On the one hand Agile software development has won the war. Agile (and its cousin Lean) are moving into the mainstream and becoming the accepted norm. But I’m detecting signs that things are not quite what they seem. I’ll write more about this in future as I better understand what is happening. For the moment this is how the argument is shaping up so far…
- Agile (and Lean) have become a bit like apple pie: why wouldn’t you be agile? Therefore nobody wants to admit they are not agile and consequently we are all agile.
- A few agile practises like test first development and stand-up meetings are becoming much more common than the others. Based on the adoption of a few practises some people and organizations believe they are agile. (For me the true test of agile is that the team is learning and changing, if you are not holding retrospectives, if you are working the same way you did 6 months ago then you are not agile.)
- Business does not see agile IT the same way software developers do. The idea of “agile” started in a very very small way in the business world. A few people the software community picked up the term, adopted it and grew the idea. Now the term is moving back to the business world and become much bigger. Businesses need to be agile. Making IT agile has become the mantra of management but they are a long way from YAGNI and pair programming.
- Snake oil salesmen have been at work. Agile IT can mean: SOA and server virtualisation. More and more firms are pushing tools to make you agile but true agility comes from people not tools.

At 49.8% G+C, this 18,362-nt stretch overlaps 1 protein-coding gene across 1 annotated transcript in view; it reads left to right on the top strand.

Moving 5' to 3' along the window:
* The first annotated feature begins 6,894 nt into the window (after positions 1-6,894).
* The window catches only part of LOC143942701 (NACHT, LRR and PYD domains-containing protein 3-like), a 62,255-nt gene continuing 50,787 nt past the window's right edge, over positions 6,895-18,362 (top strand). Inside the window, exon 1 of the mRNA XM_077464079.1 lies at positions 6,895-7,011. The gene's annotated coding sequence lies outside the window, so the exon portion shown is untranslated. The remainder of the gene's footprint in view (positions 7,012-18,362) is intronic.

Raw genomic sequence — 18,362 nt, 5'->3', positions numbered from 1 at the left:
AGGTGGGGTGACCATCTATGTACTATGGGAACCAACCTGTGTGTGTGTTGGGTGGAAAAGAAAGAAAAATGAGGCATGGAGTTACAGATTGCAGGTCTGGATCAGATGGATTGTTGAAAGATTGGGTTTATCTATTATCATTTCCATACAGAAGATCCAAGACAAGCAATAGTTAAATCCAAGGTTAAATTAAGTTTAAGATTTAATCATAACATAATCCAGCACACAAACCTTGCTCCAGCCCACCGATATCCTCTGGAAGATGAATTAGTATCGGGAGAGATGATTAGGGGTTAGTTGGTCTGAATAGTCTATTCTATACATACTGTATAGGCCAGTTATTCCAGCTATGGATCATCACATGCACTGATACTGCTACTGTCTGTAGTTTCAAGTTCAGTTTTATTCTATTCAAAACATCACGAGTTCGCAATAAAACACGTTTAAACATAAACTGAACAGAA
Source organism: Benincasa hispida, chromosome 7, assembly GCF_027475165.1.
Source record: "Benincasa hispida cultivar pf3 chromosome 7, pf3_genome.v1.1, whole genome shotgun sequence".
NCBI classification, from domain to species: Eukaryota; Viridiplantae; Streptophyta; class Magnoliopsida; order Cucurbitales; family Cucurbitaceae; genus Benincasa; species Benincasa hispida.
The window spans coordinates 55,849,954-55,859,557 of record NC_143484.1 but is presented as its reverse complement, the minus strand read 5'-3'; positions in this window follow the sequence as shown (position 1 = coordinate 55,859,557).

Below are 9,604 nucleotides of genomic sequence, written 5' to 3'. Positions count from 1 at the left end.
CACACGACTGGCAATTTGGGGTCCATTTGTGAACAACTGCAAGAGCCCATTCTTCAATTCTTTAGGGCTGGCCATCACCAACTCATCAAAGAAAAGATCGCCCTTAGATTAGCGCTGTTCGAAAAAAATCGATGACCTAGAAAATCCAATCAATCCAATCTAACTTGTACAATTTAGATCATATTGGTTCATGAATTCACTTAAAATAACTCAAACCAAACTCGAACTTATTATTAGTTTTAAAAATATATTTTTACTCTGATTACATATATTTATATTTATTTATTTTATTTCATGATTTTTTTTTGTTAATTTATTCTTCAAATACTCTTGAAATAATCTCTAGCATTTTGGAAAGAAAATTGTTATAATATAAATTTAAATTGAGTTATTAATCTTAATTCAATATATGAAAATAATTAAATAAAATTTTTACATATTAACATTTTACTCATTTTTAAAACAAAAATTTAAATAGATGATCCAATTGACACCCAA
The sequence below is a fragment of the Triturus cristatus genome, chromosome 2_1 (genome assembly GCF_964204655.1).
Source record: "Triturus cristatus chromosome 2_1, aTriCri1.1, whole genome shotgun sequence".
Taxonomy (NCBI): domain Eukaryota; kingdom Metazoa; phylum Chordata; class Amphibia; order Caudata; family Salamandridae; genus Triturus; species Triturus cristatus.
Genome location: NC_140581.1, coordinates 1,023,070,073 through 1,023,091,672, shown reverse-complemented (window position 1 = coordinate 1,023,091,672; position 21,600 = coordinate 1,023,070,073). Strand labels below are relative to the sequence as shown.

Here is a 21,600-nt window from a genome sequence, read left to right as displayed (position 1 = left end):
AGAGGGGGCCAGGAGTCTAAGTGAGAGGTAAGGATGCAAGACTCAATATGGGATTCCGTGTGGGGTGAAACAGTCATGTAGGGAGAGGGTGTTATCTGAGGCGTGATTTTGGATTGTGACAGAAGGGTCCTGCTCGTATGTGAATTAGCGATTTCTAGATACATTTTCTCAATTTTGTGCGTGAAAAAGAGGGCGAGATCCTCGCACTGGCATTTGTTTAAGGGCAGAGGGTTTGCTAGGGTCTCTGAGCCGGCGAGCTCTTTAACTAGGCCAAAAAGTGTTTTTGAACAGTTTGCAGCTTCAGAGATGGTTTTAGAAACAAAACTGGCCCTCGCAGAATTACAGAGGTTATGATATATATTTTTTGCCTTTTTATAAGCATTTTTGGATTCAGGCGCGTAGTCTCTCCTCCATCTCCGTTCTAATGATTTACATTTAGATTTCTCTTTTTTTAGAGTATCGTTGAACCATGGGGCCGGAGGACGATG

Perhaps more worryingly there may be a resurgence in high ceremony development methods in the offing. IT Governance is getting a lot more attention, partly because of things like Sarbanes-Oxley and Basle 2. The problem is that while IT Governance is itself a good thing, and something agile can support and work with, many people – read auditors – equate compliance with procedures and documentation.
Auditors don’t understand IT but they do understand things like written process manuals. The danger is that we re-run the 1990’s and throw away what agile has bought us. It doesn’t have to be this way, agile software development is compatible with regulation.
The real joker in the pack might be ISO 9000. In the 1990’s ISO 9000 was the epitome of high ceremony projects that didn’t achieve anything. Things have changed in the ISO 9000 (specifically ISO 9000:2000) world and it might, could, just be possible, that if we can work out how to get agile teams through ISO 9000 it could provide the insurance people need.
However that is far from certain. The new ISO 9000 could be the same old hammer used in the same old way by people who don’t understand how software development works.
Unfortunately too many people are concerned with the appearance of control rather than actual control. The illusion of control keeps too many managers in their jobs.
(No I don’t have anyone specifically in mind when I say this – I’ve known a whole bunch of these people. Oddly they usually go by the title of project manager.)
Anyway, that’s a quick overview of why I think Agile development as we know it might be about to end.